Wednesday, June 8, 2011

Mosque Inspiration

Nasir-ol-Molk Mosque, Shiraz, Iran. Photo from Jim and Sim out on a Limb blog.

Hassan II Mosque, Casablanca, Morocco. Photo from

I have oft said that if I were to choose my faith based on religious edifices, I would be a Muslim.

Walking into a mosque, particularly in a crowded, dirty, loud city like Cairo or Casablanca can be a profound experience. When traveling in a mosque-filled city, I like to find a quiet corner on a rug to read a Lonely Planet, take a breath, and plan for the next move/meal. Sitting down on the cool tile, worn rugs, and listening to the soft fountain trickle fixes nearly everything.

Aesthetics dictated by various interpretations of Islam - no human imagery, decoration only above eye line (not to distract from prayer focus), water for ritual washings - have led to some of my favorite design elements. In lieu of human imagery, Muslim artists designed mosques with geometric and floral designs on tiles and rugs. They often feature central fountains for ritual ablutions and clean, simple walls with only Arabic calligraphy lining the tops.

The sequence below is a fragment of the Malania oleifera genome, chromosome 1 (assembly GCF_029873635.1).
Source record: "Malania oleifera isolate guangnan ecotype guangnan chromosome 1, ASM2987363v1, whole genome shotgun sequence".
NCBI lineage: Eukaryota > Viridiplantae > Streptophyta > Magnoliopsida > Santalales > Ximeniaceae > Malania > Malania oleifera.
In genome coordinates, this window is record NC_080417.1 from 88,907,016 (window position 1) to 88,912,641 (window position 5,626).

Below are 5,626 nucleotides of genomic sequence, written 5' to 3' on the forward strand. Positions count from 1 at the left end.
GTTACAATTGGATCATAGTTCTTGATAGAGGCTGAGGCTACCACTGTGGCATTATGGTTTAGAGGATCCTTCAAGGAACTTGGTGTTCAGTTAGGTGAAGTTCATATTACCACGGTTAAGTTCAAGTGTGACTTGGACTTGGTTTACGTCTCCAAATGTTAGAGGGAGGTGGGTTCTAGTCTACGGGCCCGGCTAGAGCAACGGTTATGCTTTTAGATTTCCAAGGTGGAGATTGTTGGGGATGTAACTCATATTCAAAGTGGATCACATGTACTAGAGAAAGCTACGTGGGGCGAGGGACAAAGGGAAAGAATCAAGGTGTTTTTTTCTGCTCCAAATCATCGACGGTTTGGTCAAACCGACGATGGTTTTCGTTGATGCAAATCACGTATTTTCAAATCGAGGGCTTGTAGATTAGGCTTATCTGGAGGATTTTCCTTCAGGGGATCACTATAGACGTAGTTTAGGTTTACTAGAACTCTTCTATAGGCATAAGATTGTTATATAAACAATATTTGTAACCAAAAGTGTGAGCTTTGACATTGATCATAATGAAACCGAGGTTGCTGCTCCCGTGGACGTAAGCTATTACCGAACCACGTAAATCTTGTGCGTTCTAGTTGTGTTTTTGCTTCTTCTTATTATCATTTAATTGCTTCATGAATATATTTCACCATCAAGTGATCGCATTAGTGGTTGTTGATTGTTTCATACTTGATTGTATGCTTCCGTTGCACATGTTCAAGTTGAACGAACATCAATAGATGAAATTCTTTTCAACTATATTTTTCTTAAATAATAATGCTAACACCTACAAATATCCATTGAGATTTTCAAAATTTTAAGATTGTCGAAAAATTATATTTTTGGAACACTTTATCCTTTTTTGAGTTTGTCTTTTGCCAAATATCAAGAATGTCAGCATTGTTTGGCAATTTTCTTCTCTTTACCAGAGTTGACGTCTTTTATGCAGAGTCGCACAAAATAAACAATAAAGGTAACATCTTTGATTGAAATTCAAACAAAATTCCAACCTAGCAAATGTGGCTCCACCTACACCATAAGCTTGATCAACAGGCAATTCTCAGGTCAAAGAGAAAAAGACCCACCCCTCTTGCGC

Sultan Ahmed Mosque, Istanbul, Turkey. Photo from

The Great Mosque of Aleppo, Syria. Photo from

So what, you may ask, does this have to do with Los Angeles? Well, luckily for Californians, the aggressive course of history has found us surrounded by mosque details. After a long brutal journey from Saudi Arabia to Syria to Morocco to Spain to Mexico to California, we have been awarded with the very long end of the design stick. A stick that is decorated with Persian rugs, lush enclosed courtyards, elaborately painted geometric ceilings (been to UCLA's Powell Library lately?), and tiles. Oh my God, tiles galore.

What impresses me about most mosques is how they are simultaneously ornate and sparse. The effect is deeply calming. It is no surprise why these structures have often welcomed weary travelers crossing literal and metaphorical deserts and why it seems like a no-brainer to incorporate mosque details into my Los Angeles hotelito.

UCLA's Powell Library. The Best Days blog.

Los Angeles Public Library. Photo by Candice Montgomery.

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